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dc.contributor.authorEggers, Katrin
dc.contributor.authorLehner, Michael
dc.description.abstractThe idea of improvisation, broadly defined, has been integral to our imagination of the medieval musical past. It can be related to many elements of production: to the act of un-notated creation; to the manipulation and amplification of notated materials; to our observance of rigid rules and formulae; or to spontaneous freedom. Likely a product of the Carolingian Renaissance, this is the first medieval music treatise to address an aspect of chant performance that does not only relate to a memorized repertoire, but includes an unwritten practice of extemporizing an accompanying voice to a pre-given melody. The art of “coloration” or the ornamentation of a line, whether polyphonic or monophonic, had been an integral part of extemporization since at least the time of the Ad organum faciendum treatises. When planning author's ontological inquiries, the author's would do well to remember the possible existence of creativity that is not inspired, or ephemerality that is not performer- or expression-centered.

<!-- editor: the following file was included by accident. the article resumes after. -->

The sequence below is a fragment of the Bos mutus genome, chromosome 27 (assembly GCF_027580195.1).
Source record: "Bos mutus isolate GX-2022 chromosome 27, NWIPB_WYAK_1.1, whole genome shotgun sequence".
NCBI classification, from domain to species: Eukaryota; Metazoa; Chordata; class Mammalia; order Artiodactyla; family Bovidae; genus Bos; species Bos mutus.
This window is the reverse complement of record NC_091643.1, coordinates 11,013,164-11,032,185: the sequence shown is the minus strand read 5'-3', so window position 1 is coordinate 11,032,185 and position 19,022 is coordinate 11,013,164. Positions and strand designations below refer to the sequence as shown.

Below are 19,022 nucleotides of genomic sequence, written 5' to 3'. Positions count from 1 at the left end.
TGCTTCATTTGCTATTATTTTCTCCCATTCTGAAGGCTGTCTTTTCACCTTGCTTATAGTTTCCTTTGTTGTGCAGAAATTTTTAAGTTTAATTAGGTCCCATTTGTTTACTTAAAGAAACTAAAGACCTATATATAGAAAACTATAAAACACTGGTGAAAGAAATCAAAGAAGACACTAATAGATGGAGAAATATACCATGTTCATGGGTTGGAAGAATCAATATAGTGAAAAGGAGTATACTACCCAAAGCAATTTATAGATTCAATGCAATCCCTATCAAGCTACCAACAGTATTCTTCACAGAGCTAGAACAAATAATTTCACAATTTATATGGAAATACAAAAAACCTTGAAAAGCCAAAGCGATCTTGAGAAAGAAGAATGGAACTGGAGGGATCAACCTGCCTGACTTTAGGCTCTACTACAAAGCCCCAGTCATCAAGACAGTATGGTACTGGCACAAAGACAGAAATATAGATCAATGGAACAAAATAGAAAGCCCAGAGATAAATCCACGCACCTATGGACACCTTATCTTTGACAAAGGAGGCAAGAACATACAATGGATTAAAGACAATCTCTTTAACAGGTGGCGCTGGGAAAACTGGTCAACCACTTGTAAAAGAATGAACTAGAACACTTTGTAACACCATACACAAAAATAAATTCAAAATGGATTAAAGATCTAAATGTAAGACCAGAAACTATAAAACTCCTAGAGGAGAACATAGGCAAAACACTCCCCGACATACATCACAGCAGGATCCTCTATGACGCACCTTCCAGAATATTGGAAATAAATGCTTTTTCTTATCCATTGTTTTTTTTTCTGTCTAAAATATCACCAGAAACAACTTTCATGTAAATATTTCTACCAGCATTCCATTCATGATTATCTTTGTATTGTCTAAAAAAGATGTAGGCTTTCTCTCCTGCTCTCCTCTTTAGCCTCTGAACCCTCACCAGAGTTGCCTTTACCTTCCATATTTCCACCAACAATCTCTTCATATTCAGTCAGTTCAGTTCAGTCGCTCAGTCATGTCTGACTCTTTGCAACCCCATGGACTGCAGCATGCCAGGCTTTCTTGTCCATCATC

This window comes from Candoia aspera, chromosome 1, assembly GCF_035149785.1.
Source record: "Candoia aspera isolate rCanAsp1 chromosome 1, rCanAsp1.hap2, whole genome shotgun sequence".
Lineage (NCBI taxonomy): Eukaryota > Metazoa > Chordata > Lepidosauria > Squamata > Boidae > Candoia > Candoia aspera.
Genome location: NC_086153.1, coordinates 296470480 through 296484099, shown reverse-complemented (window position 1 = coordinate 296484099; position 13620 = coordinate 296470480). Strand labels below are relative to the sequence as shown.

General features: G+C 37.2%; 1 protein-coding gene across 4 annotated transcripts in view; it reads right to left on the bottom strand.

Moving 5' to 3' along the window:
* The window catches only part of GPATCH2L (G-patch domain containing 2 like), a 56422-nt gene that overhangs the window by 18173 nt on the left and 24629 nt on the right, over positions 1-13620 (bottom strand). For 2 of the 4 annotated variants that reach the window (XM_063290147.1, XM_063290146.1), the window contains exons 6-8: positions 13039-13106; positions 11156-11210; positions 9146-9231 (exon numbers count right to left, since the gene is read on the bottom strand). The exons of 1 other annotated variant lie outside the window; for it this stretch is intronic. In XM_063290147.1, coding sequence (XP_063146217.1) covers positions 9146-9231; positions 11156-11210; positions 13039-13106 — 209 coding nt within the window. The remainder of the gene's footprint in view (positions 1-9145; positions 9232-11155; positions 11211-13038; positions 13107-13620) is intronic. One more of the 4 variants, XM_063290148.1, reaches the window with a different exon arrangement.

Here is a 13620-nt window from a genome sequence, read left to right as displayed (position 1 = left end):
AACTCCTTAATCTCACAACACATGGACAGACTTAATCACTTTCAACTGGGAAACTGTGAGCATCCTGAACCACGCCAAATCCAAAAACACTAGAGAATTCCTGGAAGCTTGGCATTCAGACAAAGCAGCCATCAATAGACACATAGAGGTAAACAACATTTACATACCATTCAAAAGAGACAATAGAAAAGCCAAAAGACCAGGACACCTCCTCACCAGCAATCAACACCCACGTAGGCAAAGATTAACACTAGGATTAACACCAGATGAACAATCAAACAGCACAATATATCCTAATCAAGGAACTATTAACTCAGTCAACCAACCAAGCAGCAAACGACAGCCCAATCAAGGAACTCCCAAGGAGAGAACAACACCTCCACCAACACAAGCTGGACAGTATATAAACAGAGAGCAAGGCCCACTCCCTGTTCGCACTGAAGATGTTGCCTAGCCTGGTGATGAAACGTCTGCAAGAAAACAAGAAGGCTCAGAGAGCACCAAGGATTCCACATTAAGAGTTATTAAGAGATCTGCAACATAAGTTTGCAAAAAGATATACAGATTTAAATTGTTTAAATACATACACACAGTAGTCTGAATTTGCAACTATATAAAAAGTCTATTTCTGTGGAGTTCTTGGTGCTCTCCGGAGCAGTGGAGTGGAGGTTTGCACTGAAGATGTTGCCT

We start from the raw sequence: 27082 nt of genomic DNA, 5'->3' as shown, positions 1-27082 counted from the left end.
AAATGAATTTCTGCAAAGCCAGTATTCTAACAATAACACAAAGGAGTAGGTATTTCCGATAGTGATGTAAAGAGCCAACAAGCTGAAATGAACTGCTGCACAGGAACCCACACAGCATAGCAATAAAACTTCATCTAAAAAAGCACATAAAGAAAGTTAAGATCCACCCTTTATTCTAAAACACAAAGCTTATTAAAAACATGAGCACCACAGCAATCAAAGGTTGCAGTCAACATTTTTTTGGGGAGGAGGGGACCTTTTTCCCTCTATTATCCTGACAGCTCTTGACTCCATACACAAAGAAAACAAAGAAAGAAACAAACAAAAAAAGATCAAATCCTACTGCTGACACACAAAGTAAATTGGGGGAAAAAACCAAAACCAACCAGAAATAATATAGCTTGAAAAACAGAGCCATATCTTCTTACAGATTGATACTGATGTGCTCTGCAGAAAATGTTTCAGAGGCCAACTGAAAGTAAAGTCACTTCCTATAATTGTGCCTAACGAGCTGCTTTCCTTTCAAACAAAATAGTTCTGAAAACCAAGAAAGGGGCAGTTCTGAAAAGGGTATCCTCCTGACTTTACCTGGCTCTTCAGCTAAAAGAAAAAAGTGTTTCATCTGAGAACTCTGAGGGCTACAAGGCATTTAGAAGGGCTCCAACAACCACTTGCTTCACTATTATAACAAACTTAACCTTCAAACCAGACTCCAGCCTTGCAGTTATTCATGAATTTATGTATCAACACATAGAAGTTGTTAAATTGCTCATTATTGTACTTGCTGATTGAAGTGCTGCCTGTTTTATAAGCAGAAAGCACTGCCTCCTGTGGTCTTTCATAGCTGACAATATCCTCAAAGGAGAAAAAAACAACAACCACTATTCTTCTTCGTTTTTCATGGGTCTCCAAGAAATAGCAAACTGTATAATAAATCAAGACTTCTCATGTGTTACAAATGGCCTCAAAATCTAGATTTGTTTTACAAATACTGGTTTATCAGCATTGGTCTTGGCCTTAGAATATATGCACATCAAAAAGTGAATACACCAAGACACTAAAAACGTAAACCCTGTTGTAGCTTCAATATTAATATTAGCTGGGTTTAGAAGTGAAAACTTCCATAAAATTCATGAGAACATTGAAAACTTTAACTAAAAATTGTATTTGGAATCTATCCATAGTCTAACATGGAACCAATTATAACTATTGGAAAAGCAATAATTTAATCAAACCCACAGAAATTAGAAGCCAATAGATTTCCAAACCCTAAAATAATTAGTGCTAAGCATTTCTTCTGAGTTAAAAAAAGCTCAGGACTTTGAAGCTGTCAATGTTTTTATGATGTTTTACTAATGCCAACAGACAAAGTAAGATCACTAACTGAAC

dc.rightsopen access
dc.subject.classificationbic Book Industry Communication::H Humanities::HP Philosophy
dc.subject.otherPhilosophy, Ontology, Music, Improvisation, Arts, Performance
dc.titleChapter 24 Freedom and Form in Piano Improvisation in the Early 19th Century

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